After all this thought – and stopping to chat to a man who was waiting to photograph a bus – it was down into the Woolwich Foot Tunnel. The lifts were out of service, and chicanes have been placed inside the tunnel by Greenwich Council in a vain, aggravating attempt to deter cyclists from riding through the long, damp passageway. At Woolwich itself – the official start/end of the Capital Ring – the path runs through the car park of an ambulance station, through the traffic jam at the Woolwich Ferry (which has been operating a one boat service for some time), and then onto the Thames Path, past the smart flats at Mast Quay – built on stilts in case of flooding – and alongside Woolwich Dockyard Estate, where the path looked sad and neglected. The long-closed aquatic centre still looked as gloomy as ever.

Welcome to Woolwich
Mast Pond Wharf, Woolwich
Woolwich Dockyard Estate
Woolwich Dockyard Estate
King Henry's Wharf, Woolwich

The riverside path stops abruptly short of the Thames Barrier, denying Capital Ring users the chance to see London’s best-known flood defence close up. Instead, it’s through isolated housing at King Henry’s Wharf – a housing development built in anticipation of the Greenwich Waterfront Transit, axed by Boris earlier this year – and past some industrial units, and into Charlton. Where it started to rain. I’d gone 77 dry miles on the Capital Ring. The final one wouldn’t be so lucky.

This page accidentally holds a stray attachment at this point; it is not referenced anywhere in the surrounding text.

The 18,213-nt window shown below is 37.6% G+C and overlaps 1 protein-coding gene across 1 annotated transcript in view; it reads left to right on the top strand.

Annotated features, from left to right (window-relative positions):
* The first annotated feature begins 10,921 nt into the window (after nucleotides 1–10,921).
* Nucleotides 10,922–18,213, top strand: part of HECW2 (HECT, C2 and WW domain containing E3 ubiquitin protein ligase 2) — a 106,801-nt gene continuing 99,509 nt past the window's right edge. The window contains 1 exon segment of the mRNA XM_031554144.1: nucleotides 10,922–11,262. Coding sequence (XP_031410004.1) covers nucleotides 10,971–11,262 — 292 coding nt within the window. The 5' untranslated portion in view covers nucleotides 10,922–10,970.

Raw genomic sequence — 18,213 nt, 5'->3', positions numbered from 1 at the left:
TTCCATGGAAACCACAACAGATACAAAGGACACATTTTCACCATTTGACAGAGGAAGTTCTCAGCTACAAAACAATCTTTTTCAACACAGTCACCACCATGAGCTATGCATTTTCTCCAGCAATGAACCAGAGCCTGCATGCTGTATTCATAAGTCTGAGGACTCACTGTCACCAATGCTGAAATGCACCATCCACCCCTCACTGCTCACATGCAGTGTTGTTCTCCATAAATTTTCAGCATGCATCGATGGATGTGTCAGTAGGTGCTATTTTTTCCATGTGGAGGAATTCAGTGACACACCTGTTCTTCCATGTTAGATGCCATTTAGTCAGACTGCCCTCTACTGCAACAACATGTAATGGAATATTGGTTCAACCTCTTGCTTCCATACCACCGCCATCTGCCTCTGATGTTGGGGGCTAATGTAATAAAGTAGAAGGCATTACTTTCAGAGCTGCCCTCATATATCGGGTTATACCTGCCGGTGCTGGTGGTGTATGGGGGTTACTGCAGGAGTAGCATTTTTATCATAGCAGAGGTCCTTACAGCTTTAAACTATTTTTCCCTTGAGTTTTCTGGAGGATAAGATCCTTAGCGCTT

Clancy's, Woolwich
Maryon Park, Charlton
Maryon Park, Charlton

But Maryon Park and Maryon Wilson Park – the former best-known for its starring role in Blow-Up, the latter much loved for its wonderful childrens’ zoo – seemed at their best in the gloomy conditions. Once part of a highwaymens’ hideout called Hanging Wood, both parks feature steep hills and huge trees. Clambering up a sharp incline in Maryon Park, leaves flying down from the trees, I was pleased I’d saved one of the Capital Ring’s best-kept secrets until last. The stands at The Valley come into view at Maryon Wilson Park, where – for the final time – I gazed back at the London Eye and the City. It’d been a long way…